From Idealism to Bloody Murder – The Question of Democracy between Michael Kohlhaas and Samuel Zborowski Cover Image

Vom Idealismus zur Mordlust – die Demokratiefrage zwischen Michael Kohlhaas und Samuel Zborowski
From Idealism to Bloody Murder – The Question of Democracy between Michael Kohlhaas and Samuel Zborowski

Author(s): Marek Szałagiewicz
Subject(s): Studies of Literature, Political history, Pre-WW I & WW I (1900 -1919), Peace and Conflict Studies
Published by: Verlag Herder-Institut
Keywords: Idealism; Bloody Murder; Question of Democracy; Michael Kohlhaas; Samuel Zborowski;

Summary/Abstract: The historical figures Hans Kohlhase and Samuel Zborowski form the basis for two topoi that have, despite cultural and social differences, something in common. Both the title character of Heinrich von Kleist’s novella Michael Kohlhaas and Samuel Zborowski, the protagonist in Juliusz Słowacki’s last published drama personify the radicalism of thought that underlies the European utopian idealism. Kohlhaas, a horse merchant from Brandenburg, is deceived by the Junker Wenzel von Tronka into leaving his two horses as collateral for an illegal transit document. Tronka’s family connections prevent Kohlhaas from finding justice and the latter thus decides to seek justice on his own and at any price. He begins a private war with Tronka, which escalates beyond control. Zborowski, a polish military commander and member of a signifycant noble family, attacks a nobleman who offended him and badly wounds another nobleman trying to mediate the conflict as a result. The incident takes place during a tournament in honour of the newly elected Kind of Poland. This leads to Zborowski being banished. He flees Poland and joins the court of Stefan Batory, the Prince of Transylvania. When Batory later becomes King of Poland, Zborowski returns to Poland despite his outlaw status. Together with his brother he starts a plot against the life of the king, in whom he sees a threat to the freedom of the nobility. Before he manages to realize these plans he is arrested and executed. Despite all the cultural, historical and social differences, there are several commonalities between the two figures. Both the title character from Kleist’s novella, as well as the protagonist of Slowacki’s drama embody a radicality of thought that has its source in European utopian idealism. Kohlhaas and Zborowski act with an unshakeable belief in the correctness of their views; an attitude that conflicts with the compromise-orientated approach inherent to the political system of democracy. Thus, the both characters were often misappropriated in literature or journalism by radical, anti-democratic demagogues, especially in the days before and after World War I. But while the radical attitudes of Kohlhaas and Zborowski are prone to escalation, the subversive power of radicalism gives each revolution intended to realize utopian ideals its own dynamic that leads to the revolution ending in a bloodbath instead of a utopia. Both figures represent not only a ruthless idealism willing to accept anything, including murder, as long as it leads to the realization of the postulated ideals. The stories of both figures may also be understood as paradigmatic examples for the dynamic of violence. Violence, once set in motion, can escalate to an unimaginable extent and become a purpose in and of itself, even if it was initially unleashed only in the name of a supreme ideal. Authors who have taken up the subject matter and tried to adapt its ideology seem to be aware of this phenomenon and, although they use the radicalism of Kohlhaas or Zborowski for their own purposes, they always maintain a certain distance from the characters. The literary adaptation of the two historical rebels and their fate reveals the logical contradiction of utopian idealism. The totalitarian claims of the ideal can escalate such that – paradoxically – it finally demands abandoning the ideal for its own sake.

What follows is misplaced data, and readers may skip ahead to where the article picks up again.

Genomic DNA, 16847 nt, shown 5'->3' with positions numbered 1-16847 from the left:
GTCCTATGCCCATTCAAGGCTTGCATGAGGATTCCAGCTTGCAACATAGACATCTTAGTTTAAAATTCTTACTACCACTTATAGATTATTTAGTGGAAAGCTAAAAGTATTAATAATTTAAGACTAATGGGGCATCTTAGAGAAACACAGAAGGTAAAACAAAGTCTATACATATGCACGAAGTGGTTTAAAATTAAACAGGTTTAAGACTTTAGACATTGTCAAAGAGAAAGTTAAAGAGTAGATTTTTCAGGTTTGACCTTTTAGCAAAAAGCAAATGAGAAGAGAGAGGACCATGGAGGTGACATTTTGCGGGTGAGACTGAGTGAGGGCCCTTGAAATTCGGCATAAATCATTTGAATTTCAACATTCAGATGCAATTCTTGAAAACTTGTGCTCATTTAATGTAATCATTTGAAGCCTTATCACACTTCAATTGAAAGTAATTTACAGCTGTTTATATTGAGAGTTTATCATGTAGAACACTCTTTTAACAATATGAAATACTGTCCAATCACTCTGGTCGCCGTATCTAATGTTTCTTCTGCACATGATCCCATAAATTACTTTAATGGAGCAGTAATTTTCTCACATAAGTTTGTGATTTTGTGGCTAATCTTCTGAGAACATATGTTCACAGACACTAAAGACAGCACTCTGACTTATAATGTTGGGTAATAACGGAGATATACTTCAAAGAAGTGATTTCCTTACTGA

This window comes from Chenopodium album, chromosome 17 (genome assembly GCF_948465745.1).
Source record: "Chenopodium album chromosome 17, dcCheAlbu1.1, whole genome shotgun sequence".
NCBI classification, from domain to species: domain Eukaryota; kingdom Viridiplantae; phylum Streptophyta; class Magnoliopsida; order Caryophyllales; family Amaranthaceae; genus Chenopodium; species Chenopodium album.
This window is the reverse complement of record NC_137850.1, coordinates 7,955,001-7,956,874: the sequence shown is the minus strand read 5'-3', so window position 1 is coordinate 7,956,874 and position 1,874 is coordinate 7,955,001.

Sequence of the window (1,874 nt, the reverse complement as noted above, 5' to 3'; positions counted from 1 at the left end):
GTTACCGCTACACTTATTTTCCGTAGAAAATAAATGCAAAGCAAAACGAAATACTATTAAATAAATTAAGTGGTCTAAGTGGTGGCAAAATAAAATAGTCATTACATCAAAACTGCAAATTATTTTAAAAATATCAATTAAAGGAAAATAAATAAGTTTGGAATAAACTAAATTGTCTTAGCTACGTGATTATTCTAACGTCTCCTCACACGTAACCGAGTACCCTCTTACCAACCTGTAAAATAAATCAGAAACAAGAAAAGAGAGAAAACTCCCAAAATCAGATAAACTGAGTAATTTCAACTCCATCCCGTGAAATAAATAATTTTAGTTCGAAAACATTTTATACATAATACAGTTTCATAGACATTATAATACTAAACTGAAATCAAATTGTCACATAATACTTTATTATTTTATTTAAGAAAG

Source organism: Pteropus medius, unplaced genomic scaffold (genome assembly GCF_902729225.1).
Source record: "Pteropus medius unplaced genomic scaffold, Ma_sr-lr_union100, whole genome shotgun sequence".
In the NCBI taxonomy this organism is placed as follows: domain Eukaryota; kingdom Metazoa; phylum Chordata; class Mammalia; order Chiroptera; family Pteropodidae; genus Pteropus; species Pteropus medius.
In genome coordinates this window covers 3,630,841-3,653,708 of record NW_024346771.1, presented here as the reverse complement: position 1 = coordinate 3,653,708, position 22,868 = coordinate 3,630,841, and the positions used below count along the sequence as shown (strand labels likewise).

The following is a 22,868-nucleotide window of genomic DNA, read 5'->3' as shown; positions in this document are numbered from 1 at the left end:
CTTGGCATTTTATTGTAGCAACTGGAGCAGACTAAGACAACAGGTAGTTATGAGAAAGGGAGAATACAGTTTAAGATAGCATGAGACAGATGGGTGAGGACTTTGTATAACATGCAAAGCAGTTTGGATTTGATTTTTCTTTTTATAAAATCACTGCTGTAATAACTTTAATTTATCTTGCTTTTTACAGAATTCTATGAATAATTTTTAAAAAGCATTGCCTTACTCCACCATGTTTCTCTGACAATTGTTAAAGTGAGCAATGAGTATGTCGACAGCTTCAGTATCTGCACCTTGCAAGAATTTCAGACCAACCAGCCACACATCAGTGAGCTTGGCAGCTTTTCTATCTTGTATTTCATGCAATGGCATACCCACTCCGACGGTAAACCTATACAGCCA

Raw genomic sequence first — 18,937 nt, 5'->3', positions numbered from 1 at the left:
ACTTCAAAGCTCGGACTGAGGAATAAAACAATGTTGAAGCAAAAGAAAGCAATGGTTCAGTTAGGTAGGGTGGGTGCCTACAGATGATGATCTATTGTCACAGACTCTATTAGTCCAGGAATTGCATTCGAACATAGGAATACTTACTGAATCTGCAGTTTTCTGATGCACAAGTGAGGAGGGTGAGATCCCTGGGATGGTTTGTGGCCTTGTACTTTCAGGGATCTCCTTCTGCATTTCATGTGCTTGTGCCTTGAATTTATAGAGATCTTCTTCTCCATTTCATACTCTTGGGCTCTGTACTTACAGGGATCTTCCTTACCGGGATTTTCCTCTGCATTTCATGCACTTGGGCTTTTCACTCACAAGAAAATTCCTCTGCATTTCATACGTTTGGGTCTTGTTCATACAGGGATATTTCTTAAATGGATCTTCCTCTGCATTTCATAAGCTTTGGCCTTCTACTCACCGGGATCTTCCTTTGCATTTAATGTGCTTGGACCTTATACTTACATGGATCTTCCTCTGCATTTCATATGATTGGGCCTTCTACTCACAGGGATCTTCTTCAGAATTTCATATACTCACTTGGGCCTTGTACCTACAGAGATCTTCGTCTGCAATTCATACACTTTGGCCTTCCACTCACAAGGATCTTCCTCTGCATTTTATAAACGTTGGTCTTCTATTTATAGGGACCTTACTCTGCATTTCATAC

• Issue Year: 64/2015
  • Issue No: 2
  • Page Range: 264-289
  • Page Count: 26
  • Language: German